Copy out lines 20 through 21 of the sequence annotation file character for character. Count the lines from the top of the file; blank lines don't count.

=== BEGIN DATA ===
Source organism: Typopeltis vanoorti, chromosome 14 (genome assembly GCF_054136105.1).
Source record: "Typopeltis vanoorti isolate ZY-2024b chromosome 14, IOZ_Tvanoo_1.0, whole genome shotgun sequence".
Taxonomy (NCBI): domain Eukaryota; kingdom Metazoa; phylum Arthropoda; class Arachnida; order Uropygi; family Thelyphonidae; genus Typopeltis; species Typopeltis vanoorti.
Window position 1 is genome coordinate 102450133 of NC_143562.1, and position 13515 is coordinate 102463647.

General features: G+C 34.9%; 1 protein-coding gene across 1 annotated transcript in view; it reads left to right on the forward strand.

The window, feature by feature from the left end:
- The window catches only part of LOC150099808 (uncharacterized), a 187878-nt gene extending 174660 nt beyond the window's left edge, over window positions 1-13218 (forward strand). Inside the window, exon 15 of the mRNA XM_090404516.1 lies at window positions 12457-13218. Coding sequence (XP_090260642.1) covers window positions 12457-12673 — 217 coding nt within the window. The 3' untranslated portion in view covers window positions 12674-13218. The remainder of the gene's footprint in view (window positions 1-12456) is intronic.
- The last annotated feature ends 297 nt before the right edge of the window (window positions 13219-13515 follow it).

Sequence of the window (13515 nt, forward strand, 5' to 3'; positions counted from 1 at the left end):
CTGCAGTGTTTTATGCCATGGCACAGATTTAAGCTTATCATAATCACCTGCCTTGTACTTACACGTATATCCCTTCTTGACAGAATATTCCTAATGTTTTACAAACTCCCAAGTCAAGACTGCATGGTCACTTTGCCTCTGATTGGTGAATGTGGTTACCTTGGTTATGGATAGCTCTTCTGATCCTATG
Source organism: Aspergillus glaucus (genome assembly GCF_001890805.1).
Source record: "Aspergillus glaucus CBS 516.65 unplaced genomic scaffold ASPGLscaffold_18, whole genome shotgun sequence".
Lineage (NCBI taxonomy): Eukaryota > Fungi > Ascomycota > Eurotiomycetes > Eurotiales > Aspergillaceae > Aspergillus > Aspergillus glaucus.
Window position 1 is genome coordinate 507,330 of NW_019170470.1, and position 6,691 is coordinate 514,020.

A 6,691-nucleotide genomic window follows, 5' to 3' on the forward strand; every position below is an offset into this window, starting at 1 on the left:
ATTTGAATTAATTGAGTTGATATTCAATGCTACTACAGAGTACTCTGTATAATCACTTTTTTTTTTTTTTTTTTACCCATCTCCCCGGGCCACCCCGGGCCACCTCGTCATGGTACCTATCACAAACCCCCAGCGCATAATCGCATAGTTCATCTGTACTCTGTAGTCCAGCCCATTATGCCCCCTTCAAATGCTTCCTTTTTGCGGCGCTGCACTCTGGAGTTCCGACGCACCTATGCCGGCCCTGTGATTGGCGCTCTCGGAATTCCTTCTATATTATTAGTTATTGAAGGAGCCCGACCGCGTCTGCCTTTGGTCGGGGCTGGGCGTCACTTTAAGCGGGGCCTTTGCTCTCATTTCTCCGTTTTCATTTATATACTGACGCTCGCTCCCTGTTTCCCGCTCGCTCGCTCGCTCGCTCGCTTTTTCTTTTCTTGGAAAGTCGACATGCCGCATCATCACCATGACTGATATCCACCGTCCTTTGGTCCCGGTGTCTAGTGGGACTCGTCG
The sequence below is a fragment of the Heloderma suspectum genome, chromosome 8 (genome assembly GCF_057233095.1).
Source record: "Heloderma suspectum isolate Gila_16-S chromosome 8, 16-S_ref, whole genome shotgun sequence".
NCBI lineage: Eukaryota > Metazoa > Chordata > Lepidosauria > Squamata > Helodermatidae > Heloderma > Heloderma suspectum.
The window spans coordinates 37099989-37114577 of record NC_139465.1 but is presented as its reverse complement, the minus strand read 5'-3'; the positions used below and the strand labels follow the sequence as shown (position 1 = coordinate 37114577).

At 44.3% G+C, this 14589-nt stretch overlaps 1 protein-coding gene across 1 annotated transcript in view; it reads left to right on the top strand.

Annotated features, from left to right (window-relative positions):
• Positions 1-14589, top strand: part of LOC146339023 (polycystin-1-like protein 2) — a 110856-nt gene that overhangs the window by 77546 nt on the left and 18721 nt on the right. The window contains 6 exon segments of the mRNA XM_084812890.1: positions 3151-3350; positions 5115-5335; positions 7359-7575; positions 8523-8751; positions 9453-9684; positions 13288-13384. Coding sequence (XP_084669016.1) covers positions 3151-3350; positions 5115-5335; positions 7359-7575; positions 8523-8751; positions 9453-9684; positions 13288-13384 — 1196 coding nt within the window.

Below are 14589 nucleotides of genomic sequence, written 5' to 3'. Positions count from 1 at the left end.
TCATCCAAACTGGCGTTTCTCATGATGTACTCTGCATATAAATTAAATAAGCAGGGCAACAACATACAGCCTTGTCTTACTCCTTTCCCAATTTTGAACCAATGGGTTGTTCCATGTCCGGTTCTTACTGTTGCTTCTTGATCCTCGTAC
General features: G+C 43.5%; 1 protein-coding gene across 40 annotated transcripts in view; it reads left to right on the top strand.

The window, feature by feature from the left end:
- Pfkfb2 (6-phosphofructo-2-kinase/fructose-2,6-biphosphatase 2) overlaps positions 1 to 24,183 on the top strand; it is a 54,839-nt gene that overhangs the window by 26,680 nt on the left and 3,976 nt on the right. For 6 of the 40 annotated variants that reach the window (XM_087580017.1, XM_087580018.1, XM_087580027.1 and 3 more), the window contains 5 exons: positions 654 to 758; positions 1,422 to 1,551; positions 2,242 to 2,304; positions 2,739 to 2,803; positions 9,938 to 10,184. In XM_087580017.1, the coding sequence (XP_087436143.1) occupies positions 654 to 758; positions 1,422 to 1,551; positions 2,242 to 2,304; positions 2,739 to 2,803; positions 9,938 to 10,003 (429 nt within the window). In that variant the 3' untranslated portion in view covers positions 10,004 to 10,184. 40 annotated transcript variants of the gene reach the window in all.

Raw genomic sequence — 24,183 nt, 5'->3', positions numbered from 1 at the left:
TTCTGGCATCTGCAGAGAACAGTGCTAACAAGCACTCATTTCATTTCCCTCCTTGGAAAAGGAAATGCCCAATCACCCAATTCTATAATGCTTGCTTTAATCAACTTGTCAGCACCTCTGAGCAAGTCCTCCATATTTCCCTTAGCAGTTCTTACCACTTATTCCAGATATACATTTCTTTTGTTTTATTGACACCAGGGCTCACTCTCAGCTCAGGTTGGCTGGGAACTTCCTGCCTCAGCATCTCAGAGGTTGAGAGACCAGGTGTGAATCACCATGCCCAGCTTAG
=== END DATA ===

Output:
The window spans coordinates 37099989-37114577 of record NC_139465.1 but is presented as its reverse complement, the minus strand read 5'-3'; the positions used below and the strand labels follow the sequence as shown (position 1 = coordinate 37114577).

At 44.3% G+C, this 14589-nt stretch overlaps 1 protein-coding gene across 1 annotated transcript in view; it reads left to right on the top strand.